When we got back to the hostel, Kaiti had just arrived, so after getting settled we met up with Ben and went out for dinner. The restaurant we chose seemed really funky and awesome. It was very colourful with unique furniture, a bar cat, live music, and a decent menu. However, despite pleasing aesthetics, it was a very poor choice, because we were incredibly hungry and our food took over an hour. They don't tip in Amsterdam, so apparently (at least at that place) they don't care about quality of service. After we were (finally!!!!) fed, we went to the Winston Kingdom for a Flatliners' concert. When we got there we got awesome Malibu cowboy hats, which we wore all night, even though we were made fun of by the coat check guy. Unfortunately, as we found in many other places on our trip, the bar allowed smoking inside, so it was FULL of smoke and thus hard to breathe, but we mostly got used to it. Kaiti wasn't feeling well so she went back to the hostel early.

    The opening bands were not bad, and the Flatliners were great! It was very nice at that point in the trip to see a Toronto band, while surrounded by people who didn't speak English. Kind of refreshing and humbling at the same time. I spent the whole show in the mosh pit, which is something I hadn't done in ages, and I had an absolute blast! When the show was over, we left the Winston Kingdom to find a coffee shop. As we stumbled out onto the street, we ran into a fellow stumbler. He was asking us how to get back to his hostel, but there was a communication barrier. He spoke English, but was deaf. He could read lips, and carried a note pad to help with any miscommunications. He was also on mushrooms and absolutely hilarious. He accompanied us to the coffee shop, and I had an awesome time getting to know him, while Hayley further acquainted herself with Ben. In the end, we accidentally pointed our new friend Chase in the wrong direction (which we found out when we passed his hostel on our way home), but learned later that he made it back safely. Overall, one of the best/most randomly awesome nights of my life.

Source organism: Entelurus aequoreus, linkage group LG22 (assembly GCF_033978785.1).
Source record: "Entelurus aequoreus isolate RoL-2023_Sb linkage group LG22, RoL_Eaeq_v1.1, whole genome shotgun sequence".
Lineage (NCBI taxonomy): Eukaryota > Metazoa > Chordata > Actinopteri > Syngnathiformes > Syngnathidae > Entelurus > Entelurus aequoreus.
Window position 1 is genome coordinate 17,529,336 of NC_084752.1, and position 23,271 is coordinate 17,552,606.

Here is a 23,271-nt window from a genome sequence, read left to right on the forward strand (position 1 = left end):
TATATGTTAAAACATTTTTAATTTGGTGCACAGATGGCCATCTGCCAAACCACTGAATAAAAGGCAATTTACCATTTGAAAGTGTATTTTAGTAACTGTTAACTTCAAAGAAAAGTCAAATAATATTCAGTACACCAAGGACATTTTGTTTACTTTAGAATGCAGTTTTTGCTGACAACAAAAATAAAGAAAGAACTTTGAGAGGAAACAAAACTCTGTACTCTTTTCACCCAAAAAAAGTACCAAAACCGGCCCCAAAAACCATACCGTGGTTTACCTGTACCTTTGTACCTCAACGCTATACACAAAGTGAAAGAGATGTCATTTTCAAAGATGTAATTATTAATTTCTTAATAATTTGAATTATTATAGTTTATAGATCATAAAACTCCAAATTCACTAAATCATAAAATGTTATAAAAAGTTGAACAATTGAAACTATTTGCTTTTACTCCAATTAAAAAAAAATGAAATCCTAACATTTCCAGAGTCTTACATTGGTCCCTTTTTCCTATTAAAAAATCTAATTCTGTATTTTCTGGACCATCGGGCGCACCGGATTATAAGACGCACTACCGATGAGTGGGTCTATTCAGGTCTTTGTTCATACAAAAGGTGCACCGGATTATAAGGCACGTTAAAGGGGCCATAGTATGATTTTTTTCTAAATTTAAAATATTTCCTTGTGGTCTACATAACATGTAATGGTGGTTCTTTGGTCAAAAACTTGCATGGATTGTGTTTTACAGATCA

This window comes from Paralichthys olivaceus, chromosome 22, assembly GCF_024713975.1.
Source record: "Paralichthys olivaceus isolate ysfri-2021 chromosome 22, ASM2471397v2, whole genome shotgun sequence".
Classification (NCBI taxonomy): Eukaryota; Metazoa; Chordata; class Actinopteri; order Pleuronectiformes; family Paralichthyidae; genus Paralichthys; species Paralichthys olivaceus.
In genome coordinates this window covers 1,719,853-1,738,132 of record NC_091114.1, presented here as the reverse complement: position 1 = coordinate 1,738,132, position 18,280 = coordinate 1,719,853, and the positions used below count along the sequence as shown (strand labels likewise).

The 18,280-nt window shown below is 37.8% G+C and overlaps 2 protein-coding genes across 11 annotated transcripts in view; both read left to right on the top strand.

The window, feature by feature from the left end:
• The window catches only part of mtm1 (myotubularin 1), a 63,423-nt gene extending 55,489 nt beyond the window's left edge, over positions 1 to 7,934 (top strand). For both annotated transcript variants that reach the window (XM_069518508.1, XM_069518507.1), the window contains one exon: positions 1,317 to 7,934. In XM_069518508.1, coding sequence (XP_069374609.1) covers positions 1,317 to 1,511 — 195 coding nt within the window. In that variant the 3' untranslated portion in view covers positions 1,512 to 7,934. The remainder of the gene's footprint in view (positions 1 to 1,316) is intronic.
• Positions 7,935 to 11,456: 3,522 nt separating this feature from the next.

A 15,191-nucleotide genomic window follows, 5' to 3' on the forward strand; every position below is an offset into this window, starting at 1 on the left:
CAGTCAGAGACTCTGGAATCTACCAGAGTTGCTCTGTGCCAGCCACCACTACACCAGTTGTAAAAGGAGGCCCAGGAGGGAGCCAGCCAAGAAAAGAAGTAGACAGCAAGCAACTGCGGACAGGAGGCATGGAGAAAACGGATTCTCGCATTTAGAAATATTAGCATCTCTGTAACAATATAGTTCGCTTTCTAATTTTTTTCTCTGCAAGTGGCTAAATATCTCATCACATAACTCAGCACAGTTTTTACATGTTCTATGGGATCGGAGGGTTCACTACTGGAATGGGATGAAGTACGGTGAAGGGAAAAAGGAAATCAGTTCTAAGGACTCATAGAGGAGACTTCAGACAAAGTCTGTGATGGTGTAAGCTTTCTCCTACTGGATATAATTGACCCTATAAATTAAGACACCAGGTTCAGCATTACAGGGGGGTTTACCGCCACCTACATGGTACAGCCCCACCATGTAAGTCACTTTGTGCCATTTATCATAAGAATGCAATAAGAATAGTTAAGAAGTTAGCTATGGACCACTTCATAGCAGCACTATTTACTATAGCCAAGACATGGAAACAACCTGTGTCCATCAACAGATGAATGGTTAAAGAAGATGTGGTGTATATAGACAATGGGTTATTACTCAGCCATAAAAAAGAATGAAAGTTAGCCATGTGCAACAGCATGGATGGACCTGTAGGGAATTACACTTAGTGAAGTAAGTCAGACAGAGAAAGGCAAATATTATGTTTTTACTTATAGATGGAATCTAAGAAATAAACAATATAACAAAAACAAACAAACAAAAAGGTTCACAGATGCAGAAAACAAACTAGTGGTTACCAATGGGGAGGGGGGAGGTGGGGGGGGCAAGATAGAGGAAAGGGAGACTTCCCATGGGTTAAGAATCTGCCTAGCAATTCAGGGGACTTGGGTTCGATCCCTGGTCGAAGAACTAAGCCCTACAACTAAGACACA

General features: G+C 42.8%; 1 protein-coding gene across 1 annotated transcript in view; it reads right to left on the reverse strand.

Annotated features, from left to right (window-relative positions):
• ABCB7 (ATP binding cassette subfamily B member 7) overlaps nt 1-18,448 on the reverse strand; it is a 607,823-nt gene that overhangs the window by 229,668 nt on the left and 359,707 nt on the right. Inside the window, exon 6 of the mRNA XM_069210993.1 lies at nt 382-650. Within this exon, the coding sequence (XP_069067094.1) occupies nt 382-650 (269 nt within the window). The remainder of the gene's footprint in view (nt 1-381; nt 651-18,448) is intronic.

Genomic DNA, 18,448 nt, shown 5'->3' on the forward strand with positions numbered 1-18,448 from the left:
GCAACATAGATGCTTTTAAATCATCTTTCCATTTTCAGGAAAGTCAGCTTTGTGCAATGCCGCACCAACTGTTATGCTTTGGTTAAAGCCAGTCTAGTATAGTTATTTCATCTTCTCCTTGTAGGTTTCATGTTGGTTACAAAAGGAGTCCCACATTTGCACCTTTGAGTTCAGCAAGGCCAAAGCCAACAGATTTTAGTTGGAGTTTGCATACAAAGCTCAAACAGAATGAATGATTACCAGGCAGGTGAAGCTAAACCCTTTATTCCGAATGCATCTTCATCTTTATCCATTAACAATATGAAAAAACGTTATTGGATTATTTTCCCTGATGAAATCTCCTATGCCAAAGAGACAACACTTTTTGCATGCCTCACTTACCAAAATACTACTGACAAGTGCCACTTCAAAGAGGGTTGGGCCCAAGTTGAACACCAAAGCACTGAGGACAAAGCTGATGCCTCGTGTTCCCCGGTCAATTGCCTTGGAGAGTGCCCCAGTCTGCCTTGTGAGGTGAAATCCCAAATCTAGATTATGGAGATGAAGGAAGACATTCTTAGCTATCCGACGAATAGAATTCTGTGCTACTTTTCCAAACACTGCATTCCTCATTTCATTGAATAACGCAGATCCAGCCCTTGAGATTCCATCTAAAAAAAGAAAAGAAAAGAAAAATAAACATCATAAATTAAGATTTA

Thursday was our last day of the trip. We took a tram to the Van Gogh museum, which was really great, and explored that area of Amsterdam a little. We took the standard touristy pictures in front of "I amsterdam," and bought some souvenirs, then took a tram to do some more shopping (no wonder I spent so much money on the trip!) Next, we went to the Sex Museum, which had a lot of robotic mannequins participating in lewd acts. Upon entering the museum, we were flashed by a particularly creepy mannequin man.

    Then we met up with Ben for our last European dinner at an Irish pub (which was carefully pre-selected as being vegetarian and allergy friendly). Then we went to a very cute bar where we had the "attic" to ourselves, and drank really good beer (Kaiti was pleased that they served screw drivers). The walls in our booth were covered in "art" on coasters, so of course we made our own coaster art to leave our mark on Amsterdam.